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Leave all of your herbs as whole as possible to make them easier to remove from finished stock.

Place it in the largest stockpot that you have along with all the other veggies. Add the wine, spices, salt, and herbs. Now cover the chicken with cool water, about 10 cups or more.

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I like to use a generous amount of water so that I end up with lots of stock. If the chicken is floating to the top, place a colander over the top of it to weight it down before covering the pot.

Place the pot over high heat and bring it to a boil quickly. Lower the heat to a gentle simmer and cook for 20 minutes. If you needed a colander, you can remove it now. Cover your pot again and bring the pot back to a strong boil. Turn the heat off and leave the covered pot to sit for 45 minutes to an hour depending on the exact size of your chicken.

When the chicken is cooked, remove the veggies to a bowl if you would like to eat them with the cooked chicken breast. They are perfectly cooked but will get soggy if left in the broth. You may also reserve these vegetables to use to make bone broth later.

Now remove the chicken into a casserole dish with a pair of strong tongs. Be very careful to approach this part with Julia Child confidence and courage since the chicken is extremely hot and slippery. Let it sit for 10 minutes or more until it has cooled enough to touch. The chicken may fall apart as you remove it so be sure to get all the pieces out of the pot.

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Carefully begin to pull the chicken apart into large pieces. The bones should literally slip out. You may have to work slightly harder to take the breast apart but it should not be difficult. Unless you plan to serve the whole chicken, put the dark meat and breasts into separate containers. Leave the bones and skin in the casserole dish if you plan to start your bone broth on the same day. If you’d like to do your broth on a separate day, put them into a container and refrigerate or freeze them.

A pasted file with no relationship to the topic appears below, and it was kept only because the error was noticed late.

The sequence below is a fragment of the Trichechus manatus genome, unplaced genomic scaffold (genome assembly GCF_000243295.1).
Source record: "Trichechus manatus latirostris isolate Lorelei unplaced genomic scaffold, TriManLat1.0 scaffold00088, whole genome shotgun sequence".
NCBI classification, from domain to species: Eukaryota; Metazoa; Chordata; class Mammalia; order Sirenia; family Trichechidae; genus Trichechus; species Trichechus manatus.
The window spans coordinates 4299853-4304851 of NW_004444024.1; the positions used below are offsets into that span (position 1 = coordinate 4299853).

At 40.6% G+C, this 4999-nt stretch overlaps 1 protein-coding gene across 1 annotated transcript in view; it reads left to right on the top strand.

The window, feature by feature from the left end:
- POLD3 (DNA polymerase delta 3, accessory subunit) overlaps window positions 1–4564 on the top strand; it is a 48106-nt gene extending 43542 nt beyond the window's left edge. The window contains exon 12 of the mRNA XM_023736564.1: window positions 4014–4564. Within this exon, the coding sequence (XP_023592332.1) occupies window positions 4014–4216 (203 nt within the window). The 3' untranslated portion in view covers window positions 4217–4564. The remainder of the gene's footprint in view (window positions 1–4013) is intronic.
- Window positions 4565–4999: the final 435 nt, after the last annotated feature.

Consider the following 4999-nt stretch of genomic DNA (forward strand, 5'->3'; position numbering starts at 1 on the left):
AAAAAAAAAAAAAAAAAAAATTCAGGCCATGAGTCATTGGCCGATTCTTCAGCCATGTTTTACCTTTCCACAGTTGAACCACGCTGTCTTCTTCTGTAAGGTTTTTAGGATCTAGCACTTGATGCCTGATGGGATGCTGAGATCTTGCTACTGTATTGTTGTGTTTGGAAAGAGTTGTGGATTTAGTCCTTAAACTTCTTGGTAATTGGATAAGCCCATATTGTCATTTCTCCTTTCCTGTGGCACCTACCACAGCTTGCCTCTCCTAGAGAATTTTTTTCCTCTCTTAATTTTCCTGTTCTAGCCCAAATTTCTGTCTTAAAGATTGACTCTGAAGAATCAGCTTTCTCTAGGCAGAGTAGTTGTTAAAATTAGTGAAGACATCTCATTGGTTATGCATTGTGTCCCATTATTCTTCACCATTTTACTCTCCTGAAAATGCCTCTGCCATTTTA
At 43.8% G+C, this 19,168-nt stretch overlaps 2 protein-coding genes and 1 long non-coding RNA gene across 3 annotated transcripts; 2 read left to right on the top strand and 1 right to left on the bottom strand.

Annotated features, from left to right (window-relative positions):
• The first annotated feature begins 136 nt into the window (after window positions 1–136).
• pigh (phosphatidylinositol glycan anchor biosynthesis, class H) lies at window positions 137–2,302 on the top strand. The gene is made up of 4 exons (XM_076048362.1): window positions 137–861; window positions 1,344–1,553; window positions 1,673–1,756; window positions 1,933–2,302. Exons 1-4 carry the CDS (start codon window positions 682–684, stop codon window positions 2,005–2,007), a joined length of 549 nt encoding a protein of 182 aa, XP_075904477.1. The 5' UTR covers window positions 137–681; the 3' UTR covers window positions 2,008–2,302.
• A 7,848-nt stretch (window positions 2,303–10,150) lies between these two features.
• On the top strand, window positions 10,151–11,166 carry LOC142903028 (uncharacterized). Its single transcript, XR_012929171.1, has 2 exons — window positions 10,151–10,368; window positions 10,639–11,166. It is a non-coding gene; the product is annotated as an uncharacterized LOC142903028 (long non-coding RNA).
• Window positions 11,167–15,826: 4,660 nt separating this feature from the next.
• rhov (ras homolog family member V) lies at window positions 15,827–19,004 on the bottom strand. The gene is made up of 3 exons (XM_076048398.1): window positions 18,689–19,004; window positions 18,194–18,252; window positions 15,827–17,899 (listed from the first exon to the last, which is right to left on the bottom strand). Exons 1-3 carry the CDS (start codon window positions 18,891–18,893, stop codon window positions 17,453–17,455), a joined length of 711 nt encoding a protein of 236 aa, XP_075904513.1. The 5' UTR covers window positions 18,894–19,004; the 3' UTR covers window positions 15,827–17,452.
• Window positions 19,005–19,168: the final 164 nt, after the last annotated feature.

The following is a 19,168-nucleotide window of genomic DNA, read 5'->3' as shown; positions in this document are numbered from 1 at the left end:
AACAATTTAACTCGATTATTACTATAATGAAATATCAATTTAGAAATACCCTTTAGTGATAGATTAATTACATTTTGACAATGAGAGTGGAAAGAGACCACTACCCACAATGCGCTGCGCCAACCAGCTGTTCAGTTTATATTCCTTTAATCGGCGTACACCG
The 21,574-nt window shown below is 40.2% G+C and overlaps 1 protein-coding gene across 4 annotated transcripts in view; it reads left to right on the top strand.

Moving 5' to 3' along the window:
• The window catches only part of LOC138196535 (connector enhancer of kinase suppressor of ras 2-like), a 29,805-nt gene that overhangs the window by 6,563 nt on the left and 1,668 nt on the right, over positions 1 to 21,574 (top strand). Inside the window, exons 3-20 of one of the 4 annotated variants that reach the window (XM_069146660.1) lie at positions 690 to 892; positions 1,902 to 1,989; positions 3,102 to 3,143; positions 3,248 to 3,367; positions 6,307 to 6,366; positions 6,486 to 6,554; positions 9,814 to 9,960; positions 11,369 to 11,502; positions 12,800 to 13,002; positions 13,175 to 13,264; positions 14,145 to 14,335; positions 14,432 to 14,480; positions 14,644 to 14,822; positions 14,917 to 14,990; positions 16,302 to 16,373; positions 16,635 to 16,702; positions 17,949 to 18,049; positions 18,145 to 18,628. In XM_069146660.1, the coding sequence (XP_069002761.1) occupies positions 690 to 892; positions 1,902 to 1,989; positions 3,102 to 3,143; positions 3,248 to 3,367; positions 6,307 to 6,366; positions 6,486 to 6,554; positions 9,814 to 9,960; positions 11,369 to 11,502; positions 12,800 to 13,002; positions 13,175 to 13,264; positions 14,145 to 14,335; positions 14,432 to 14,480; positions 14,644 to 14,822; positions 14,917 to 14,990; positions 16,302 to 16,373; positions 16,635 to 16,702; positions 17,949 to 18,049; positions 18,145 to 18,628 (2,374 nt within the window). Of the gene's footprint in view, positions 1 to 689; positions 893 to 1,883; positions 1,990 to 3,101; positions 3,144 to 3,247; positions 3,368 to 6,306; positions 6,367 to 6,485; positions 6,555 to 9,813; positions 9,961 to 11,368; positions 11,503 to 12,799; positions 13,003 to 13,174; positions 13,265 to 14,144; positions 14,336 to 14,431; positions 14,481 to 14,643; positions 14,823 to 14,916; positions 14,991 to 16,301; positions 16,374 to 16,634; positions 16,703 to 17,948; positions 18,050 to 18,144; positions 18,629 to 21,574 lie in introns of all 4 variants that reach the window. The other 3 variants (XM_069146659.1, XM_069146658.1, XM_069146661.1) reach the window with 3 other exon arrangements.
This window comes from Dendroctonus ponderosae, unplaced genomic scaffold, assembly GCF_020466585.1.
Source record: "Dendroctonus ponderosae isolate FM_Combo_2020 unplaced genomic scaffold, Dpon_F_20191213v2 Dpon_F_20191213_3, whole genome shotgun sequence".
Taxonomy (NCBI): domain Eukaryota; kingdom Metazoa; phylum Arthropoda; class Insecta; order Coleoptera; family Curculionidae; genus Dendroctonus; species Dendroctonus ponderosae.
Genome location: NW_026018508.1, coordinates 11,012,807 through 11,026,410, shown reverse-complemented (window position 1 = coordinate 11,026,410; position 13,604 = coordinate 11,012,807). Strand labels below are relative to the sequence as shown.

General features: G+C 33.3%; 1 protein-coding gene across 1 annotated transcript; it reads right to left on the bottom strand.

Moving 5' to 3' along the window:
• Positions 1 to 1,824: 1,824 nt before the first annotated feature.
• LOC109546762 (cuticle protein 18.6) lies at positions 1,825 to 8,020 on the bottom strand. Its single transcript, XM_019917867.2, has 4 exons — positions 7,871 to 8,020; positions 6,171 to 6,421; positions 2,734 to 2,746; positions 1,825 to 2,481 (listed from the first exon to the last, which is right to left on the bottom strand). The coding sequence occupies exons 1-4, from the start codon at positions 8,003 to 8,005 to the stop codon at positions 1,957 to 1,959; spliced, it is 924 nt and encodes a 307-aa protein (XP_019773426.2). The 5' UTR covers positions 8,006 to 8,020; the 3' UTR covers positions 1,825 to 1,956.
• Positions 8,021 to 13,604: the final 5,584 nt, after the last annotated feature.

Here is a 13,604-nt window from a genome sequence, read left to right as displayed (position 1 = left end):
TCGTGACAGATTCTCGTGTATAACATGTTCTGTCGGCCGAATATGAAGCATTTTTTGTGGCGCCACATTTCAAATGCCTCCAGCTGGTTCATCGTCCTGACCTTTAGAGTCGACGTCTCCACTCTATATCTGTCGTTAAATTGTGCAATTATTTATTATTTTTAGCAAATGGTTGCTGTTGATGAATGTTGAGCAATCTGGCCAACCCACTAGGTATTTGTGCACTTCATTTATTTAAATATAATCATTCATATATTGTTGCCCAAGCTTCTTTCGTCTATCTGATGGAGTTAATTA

Instant Pot Method:

The instructions that follow are for an 8 quart Instant Pot and a 5 pound chicken. If you have a smaller pot and chicken you can use less vegetables and water. The cooking time decreases by about 3 minutes per pound for smaller chickens. You can’t really overcook the meat by cooking it a few minutes too long since it is in liquid. If it’s under cooked, just put it on for a few more minutes.

Start by chopping all of the vegetables that you have to add to your poached chicken into large pieces. Those suggested above are just a rough guide. You can use absolutely anything you have on hand. Leave out or go light on cruciferous veggies like cabbage, broccoli, or turnips. Their strong flavor will overwhelm your dish. Rinse your chicken and remove the giblets. Place it in the Instant Pot along with all the other veggies. Add the wine, spices, salt, and herbs. Now cover the chicken with cool water. I like to fill my Instant Pot all the way to the max fill line so that I get tons of broth from each chicken.

Use the pressure cook button to set your pot for 25 min on high pressure. When the pressure cooking has finished, let your pot natural release for at least 20 min.

When the chicken is cooked, remove the veggies to a bowl if you would like to eat them with the cooked chicken breast. They are perfectly cooked but will get soggy if left in the broth. You may also reserve these vegetables to use to make bone broth later.

Now remove the chicken into a casserole dish with a pair of strong tongs. Be very careful to approach this part with Julia Child confidence and courage since the chicken is extremely hot and slippery. Let it sit for 10 minutes or more until it has cooled enough to touch. The chicken may fall apart as you remove it so be sure to get all the pieces out of the pot.

Carefully begin to pull the chicken apart into large pieces. The bones should literally slip out. You may have to work slightly harder to take the breast apart but it should not be difficult. Unless you plan to serve the whole chicken, put the dark meat and breasts into separate containers. Leave the bones and skin in the casserole dish if you plan to start your bone broth on the same day. If you’d like to do your broth on a separate day, put them into a container and refrigerate or freeze them.

Chicken Soup

Dark meat removed and reserved from poached chicken

Broth reserved from poached chicken

4 carrots, chopped

1 whole celery heart, chopped

2 large leeks or shallots, finely minced

1 large onion, finely minced

4 garlic cloves, smashed and chopped fine

4-6 Yukon gold or red potatoes, chopped into bite sized pieces

1 capful apple cider vinegar

dried chili flakes (optional)

salt and pepper to taste

1 cup fresh or frozen baby peas

fresh herbs like dill, basil, chives, or parsley chopped for garnish

1 handful soft greens like mizuna, watercress or arugula